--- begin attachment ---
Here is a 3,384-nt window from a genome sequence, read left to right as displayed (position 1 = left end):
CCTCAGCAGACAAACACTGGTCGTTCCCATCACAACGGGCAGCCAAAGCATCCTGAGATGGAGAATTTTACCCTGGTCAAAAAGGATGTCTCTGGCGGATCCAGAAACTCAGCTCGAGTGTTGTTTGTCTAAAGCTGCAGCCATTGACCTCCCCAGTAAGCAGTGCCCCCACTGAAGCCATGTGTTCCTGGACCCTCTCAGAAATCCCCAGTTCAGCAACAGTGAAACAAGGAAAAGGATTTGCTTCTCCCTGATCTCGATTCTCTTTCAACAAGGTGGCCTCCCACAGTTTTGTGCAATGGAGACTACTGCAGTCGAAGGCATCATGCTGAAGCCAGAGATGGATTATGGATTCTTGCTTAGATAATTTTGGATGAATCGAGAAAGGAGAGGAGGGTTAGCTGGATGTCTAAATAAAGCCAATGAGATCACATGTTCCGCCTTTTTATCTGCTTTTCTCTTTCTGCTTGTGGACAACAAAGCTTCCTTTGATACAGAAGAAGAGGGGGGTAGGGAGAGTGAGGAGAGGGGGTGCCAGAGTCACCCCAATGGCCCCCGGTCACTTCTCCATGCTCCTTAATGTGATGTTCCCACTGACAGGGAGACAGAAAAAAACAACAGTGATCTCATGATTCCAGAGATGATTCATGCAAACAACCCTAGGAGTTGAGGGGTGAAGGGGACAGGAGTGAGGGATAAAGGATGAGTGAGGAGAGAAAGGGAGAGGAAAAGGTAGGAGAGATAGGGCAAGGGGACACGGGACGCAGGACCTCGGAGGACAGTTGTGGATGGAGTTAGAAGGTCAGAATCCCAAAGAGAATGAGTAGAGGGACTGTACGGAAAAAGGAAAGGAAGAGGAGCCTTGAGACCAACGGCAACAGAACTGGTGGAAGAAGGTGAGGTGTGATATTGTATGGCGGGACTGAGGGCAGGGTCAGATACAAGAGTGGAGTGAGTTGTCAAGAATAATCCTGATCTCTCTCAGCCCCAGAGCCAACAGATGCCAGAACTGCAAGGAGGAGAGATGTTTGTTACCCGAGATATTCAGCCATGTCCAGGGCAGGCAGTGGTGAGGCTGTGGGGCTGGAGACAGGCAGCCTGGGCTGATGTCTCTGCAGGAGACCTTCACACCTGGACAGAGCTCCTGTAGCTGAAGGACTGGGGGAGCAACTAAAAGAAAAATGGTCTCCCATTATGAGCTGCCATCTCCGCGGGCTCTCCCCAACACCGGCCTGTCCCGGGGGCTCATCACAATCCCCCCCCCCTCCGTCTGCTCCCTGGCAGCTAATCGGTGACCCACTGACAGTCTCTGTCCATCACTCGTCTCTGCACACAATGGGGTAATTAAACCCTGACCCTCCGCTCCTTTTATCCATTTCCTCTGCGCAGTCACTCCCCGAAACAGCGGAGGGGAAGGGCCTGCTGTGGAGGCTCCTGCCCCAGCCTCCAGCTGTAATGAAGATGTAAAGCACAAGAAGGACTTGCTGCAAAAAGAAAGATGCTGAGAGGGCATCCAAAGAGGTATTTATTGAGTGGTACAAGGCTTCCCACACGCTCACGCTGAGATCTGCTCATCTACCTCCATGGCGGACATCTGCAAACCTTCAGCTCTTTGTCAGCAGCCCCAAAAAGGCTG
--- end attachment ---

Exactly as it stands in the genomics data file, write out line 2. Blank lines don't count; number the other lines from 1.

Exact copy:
CCTCAGCAGACAAACACTGGTCGTTCCCATCACAACGGGCAGCCAAAGCATCCTGAGATGGAGAATTTTACCCTGGTCAAAAAGGATGTCTCTGGCGGATCCAGAAACTCAGCTCGAGTGTTGTTTGTCTAAAGCTGCAGCCATTGACCTCCCCAGTAAGCAGTGCCCCCACTGAAGCCATGTGTTCCTGGACCCTCTCAGAAATCCCCAGTTCAGCAACAGTGAAACAAGGAAAAGGATTTGCTTCTCCCTGATCTCGATTCTCTTTCAACAAGGTGGCCTCCCACAGTTTTGTGCAATGGAGACTACTGCAGTCGAAGGCATCATGCTGAAGCCAGAGATGGATTATGGATTCTTGCTTAGATAATTTTGGATGAATCGAGAAAGGAGAGGAGGGTTAGCTGGATGTCTAAATAAAGCCAATGAGATCACATGTTCCGCCTTTTTATCTGCTTTTCTCTTTCTGCTTGTGGACAACAAAGCTTCCTTTGATACAGAAGAAGAGGGGGGTAGGGAGAGTGAGGAGAGGGGGTGCCAGAGTCACCCCAATGGCCCCCGGTCACTTCTCCATGCTCCTTAATGTGATGTTCCCACTGACAGGGAGACAGAAAAAAACAACAGTGATCTCATGATTCCAGAGATGATTCATGCAAACAACCCTAGGAGTTGAGGGGTGAAGGGGACAGGAGTGAGGGATAAAGGATGAGTGAGGAGAGAAAGGGAGAGGAAAAGGTAGGAGAGATAGGGCAAGGGGACACGGGACGCAGGACCTCGGAGGACAGTTGTGGATGGAGTTAGAAGGTCAGAATCCCAAAGAGAATGAGTAGAGGGACTGTACGGAAAAAGGAAAGGAAGAGGAGCCTTGAGACCAACGGCAACAGAACTGGTGGAAGAAGGTGAGGTGTGATATTGTATGGCGGGACTGAGGGCAGGGTCAGATACAAGAGTGGAGTGAGTTGTCAAGAATAATCCTGATCTCTCTCAGCCCCAGAGCCAACAGATGCCAGAACTGCAAGGAGGAGAGATGTTTGTTACCCGAGATATTCAGCCATGTCCAGGGCAGGCAGTGGTGAGGCTGTGGGGCTGGAGACAGGCAGCCTGGGCTGATGTCTCTGCAGGAGACCTTCACACCTGGACAGAGCTCCTGTAGCTGAAGGACTGGGGGAGCAACTAAAAGAAAAATGGTCTCCCATTATGAGCTGCCATCTCCGCGGGCTCTCCCCAACACCGGCCTGTCCCGGGGGCTCATCACAATCCCCCCCCCCTCCGTCTGCTCCCTGGCAGCTAATCGGTGACCCACTGACAGTCTCTGTCCATCACTCGTCTCTGCACACAATGGGGTAATTAAACCCTGACCCTCCGCTCCTTTTATCCATTTCCTCTGCGCAGTCACTCCCCGAAACAGCGGAGGGGAAGGGCCTGCTGTGGAGGCTCCTGCCCCAGCCTCCAGCTGTAATGAAGATGTAAAGCACAAGAAGGACTTGCTGCAAAAAGAAAGATGCTGAGAGGGCATCCAAAGAGGTATTTATTGAGTGGTACAAGGCTTCCCACACGCTCACGCTGAGATCTGCTCATCTACCTCCATGGCGGACATCTGCAAACCTTCAGCTCTTTGTCAGCAGCCCCAAAAAGGCTG